Please forgive me for this work. It was a hyper little plot bunny that wouldn't leave me alone, and I am perfectly aware that I am strange and a complete idiot.

Sometimes the loneliness was just too hard. It wasn't that he didn't love his human, and it wasn't that he couldn't put up with her friends—especially when they were willing to lend a warm lap. But sometimes. . . sometimes Crookshanks didn't even know what he was looking for. There was only so much time that babysitting humans and scratching furniture required, leaving open the forlorn hours of the night to wander aimlessly, completely alone.

Was there no one else out there? Did no other half-kneazle hybrid or any other sort of somewhat intelligent cat seek out him?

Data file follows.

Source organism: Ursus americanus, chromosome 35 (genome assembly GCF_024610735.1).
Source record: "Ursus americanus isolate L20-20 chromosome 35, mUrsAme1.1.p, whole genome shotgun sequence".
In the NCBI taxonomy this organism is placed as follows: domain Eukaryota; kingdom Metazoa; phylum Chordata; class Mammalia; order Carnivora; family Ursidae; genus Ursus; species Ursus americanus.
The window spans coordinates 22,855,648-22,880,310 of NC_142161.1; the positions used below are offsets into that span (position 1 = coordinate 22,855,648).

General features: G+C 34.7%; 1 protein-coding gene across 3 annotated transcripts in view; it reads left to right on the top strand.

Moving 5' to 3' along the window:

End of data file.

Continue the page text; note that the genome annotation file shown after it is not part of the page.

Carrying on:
And then, one day, the impossible happened. Her.

She was scouting the halls with her human, all the image of a mean, tough girl with nothing but spite at the world. She was beautiful in that strange, shadowy way.

But he could see through it all.

"Mrs. Norris," he heard her human say. A Mrs.? That didn't phase Crookshanks. The things cats were called by their humans these days. . . titles tended to be meaningless.

The courtship was slow, at first, but it was how they both preferred it. They were cats, after all, not stupid slobbery dogs incapable of truly recognizing their emotion. But they deeper their love became, the harder it was to be apart.

Soon only one thing was needed: they stole a broom and flew off to Vegas.

The humans weren't too happy, especially Mrs. Norris' when the children were born, but she and Crookshanks didn't care.

Because sometimes kitties fall in love.